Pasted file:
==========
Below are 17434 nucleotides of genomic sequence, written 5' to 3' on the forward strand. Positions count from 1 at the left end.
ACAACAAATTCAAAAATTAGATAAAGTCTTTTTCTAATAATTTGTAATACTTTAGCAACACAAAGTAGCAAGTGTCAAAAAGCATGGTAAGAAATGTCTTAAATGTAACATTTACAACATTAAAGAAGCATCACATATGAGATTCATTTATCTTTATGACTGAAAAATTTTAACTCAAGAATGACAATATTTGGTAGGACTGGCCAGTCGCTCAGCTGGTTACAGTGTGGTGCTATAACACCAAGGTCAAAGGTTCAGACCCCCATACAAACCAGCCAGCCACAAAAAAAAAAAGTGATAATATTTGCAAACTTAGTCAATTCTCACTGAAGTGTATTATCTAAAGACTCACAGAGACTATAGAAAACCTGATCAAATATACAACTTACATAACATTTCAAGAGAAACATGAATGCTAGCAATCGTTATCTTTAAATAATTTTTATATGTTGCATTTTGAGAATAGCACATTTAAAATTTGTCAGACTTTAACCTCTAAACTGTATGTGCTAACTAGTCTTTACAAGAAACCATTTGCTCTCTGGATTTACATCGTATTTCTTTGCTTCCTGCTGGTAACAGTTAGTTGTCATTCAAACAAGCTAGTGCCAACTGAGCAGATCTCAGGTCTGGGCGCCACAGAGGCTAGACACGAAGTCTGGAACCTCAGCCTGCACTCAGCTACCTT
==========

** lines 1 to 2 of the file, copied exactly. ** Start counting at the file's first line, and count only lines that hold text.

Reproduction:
Below are 17434 nucleotides of genomic sequence, written 5' to 3' on the forward strand. Positions count from 1 at the left end.
ACAACAAATTCAAAAATTAGATAAAGTCTTTTTCTAATAATTTGTAATACTTTAGCAACACAAAGTAGCAAGTGTCAAAAAGCATGGTAAGAAATGTCTTAAATGTAACATTTACAACATTAAAGAAGCATCACATATGAGATTCATTTATCTTTATGACTGAAAAATTTTAACTCAAGAATGACAATATTTGGTAGGACTGGCCAGTCGCTCAGCTGGTTACAGTGTGGTGCTATAACACCAAGGTCAAAGGTTCAGACCCCCATACAAACCAGCCAGCCACAAAAAAAAAAAGTGATAATATTTGCAAACTTAGTCAATTCTCACTGAAGTGTATTATCTAAAGACTCACAGAGACTATAGAAAACCTGATCAAATATACAACTTACATAACATTTCAAGAGAAACATGAATGCTAGCAATCGTTATCTTTAAATAATTTTTATATGTTGCATTTTGAGAATAGCACATTTAAAATTTGTCAGACTTTAACCTCTAAACTGTATGTGCTAACTAGTCTTTACAAGAAACCATTTGCTCTCTGGATTTACATCGTATTTCTTTGCTTCCTGCTGGTAACAGTTAGTTGTCATTCAAACAAGCTAGTGCCAACTGAGCAGATCTCAGGTCTGGGCGCCACAGAGGCTAGACACGAAGTCTGGAACCTCAGCCTGCACTCAGCTACCTT